We had the pleasure of sitting down (virtually) with Jack Baroudi, Senior Associate Dean of Academic Programs for the University of Delaware's Lerner College of Business and Economics. In our conversation he shared the secrets behind the University of Delaware’s 15 spot jump up to 32nd in the US News & World Report Best Online MBA list.
“Moving up 15 places and placing among the top 10% of the 300+ accredited programs reflects our continuous enhancements to the quality of our Online MBA program,” says Lerner College Dean Bruce Weber in an article by UD announcing the ranking increase. “We invest in a transformative experience and our students’ ultimate success. We constantly curate the content of our offerings and update the design of our courses.”
Baroudi is also a professor in the college teaching leadership. He teaches classes in UD's Lerner College online MBA: Positive Leadership and Building Emotional Intelligence and Critical Thinking. His hands-on experience allowed us to dive deeper into the online MBA’s ranking improvement.
So, what was that secret? Continue reading to learn how they targeted student engagement with a unique student engagement strategy that boosted student perceptions, while improving the MBA program overall.
In this post:
What goes into the US World News college ranking?
The US World News publishes lists of top colleges and universities based on select criteria. The list we will be discussing today is the Best Online MBA Programs list. The criteria they take into consideration are: Faculty Credentials and Training score, Services and Technologies score, Engagement score, Student Excellence score, and Expert Opinion score (out of 5). See UD's break-down below.
Baroudi emphasized during our conversation that the priority of the program is the students - not achieving a ranking. Yet, improving the ranking is important to helping students find the program, and any improvements made reflected in the ranking can only really be positive.
University of Delaware’s Online MBA
The UD Lerner College online MBA is a career-focused degree designed for working professionals. Unlike many other online offerings that require students to meet in person a few times each semester, UD’s online MBA is 100% virtual as opposed to a hybrid learning or in-person program. This creates the opportunity for students from around the globe to participate in Lerner’s online MBA program and learn together.
UD’s top online MBA program offers 7-week intensive classes that allow students to complete their degree in as short as 16 months.
There are many tangible benefits of the Lerner Online MBA, but, as Baroudi shares, one of the best parts of the program “is the care and concern of the faculty for their students.”
The program carefully selects faculty that will likely be engaged, interested, and excited about working with students online. This is very important for the types of students who enroll in the program that tend to have a lot of work experience and are committed to learning from their degree.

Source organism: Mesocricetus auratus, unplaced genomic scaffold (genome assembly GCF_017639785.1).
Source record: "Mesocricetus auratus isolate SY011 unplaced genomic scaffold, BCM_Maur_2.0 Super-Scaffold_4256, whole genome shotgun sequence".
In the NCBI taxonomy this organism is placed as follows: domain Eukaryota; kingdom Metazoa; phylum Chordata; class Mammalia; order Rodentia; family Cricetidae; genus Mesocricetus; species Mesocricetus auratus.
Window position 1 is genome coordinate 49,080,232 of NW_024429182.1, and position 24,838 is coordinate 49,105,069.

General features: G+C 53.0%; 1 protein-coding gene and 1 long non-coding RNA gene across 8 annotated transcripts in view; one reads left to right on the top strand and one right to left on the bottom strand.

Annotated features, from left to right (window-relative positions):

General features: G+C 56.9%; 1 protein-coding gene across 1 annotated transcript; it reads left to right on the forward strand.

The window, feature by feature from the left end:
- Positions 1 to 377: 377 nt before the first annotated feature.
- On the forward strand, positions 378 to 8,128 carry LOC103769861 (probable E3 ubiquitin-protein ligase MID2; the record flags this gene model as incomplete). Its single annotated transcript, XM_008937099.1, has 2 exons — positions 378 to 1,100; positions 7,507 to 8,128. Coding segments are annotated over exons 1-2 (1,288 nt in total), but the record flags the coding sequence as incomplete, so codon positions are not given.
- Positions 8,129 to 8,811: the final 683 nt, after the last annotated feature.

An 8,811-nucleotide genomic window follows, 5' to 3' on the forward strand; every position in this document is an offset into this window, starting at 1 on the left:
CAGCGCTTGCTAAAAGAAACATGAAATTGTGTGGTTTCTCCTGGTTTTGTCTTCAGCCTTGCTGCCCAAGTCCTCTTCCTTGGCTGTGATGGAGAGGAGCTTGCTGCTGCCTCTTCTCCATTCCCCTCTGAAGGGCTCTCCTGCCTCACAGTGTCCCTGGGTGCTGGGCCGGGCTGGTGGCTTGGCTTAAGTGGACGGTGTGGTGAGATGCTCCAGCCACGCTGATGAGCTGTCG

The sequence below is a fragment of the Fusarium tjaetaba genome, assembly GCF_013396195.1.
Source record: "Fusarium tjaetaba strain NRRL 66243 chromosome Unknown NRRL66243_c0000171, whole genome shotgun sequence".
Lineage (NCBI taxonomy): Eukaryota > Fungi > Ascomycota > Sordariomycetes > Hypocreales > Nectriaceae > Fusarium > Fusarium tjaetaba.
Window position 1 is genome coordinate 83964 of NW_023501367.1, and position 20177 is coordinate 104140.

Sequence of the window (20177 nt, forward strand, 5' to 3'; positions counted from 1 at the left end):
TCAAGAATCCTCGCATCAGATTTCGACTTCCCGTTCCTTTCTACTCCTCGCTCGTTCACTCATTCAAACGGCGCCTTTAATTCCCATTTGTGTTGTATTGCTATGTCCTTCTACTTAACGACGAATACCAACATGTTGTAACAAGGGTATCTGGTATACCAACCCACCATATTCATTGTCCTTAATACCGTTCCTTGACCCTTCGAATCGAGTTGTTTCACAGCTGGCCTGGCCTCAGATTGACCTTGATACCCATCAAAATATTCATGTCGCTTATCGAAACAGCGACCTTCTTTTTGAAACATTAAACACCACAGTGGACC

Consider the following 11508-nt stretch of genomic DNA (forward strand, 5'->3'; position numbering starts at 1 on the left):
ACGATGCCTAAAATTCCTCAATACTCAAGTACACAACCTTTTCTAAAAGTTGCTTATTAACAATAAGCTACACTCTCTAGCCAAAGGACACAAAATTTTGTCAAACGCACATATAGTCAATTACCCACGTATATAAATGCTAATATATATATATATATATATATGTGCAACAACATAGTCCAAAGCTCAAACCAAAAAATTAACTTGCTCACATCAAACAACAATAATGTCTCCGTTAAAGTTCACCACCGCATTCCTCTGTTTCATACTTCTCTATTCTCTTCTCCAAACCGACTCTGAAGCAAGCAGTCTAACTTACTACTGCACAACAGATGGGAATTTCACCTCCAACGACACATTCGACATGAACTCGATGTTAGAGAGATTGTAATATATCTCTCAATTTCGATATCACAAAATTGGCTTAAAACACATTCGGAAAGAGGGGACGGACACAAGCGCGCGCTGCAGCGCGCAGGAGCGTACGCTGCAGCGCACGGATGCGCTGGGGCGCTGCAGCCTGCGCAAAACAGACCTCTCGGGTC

How UD's Lerner College targeted Student Engagement
Why did UD target student engagement?
First, they looked at their student feedback, and noticed that their students were getting engagement scores that were a bit lower than other programs. As Baroudi says, “it's all about the student.” So once they realized this was an area that students would like to improve in their online MBA, UD “looked for enhanced student engagement to really make sure that the student experience was as powerful as possible and as helpful as possible,” according to Baroudi.
UD views student engagement as a critical element of a Lerner MBA because when students engage, it helps them learn more completely. Engaging with peers and the instructor allows them to apply what they learned to their lives, their work, and can ultimately provide relevance and context to course material.
What were they using for student engagement originally?
At first, like many other online courses, UD’s online MBA used discussion boards “and standard discussion boards really don't create student engagement. It's just like another assignment. So, you know, we all use them, but we didn't particularly think they were very effective,” Baroudi explains.
The secret to boosting student engagement in online learning: what works and why?
The Lerner College invested in Yellowdig as a student engagement strategy that was easy to implement due to its automatic grading system and LMS integration. It was also highly effective due to its social media-like feel and gameful learning elements.
After finding out about Yellowdig, Baroudi shared, “we experimented in two of our classes, where it was really considered quite a success. And then we made it available to all of our classes in the online MBA program. So we limited it initially to the online MBA program.”
Given that UD’s focus on student engagement was spurred by student feedback, the reaction from students about their student engagement efforts with Yellowdig was a key indicator of their success.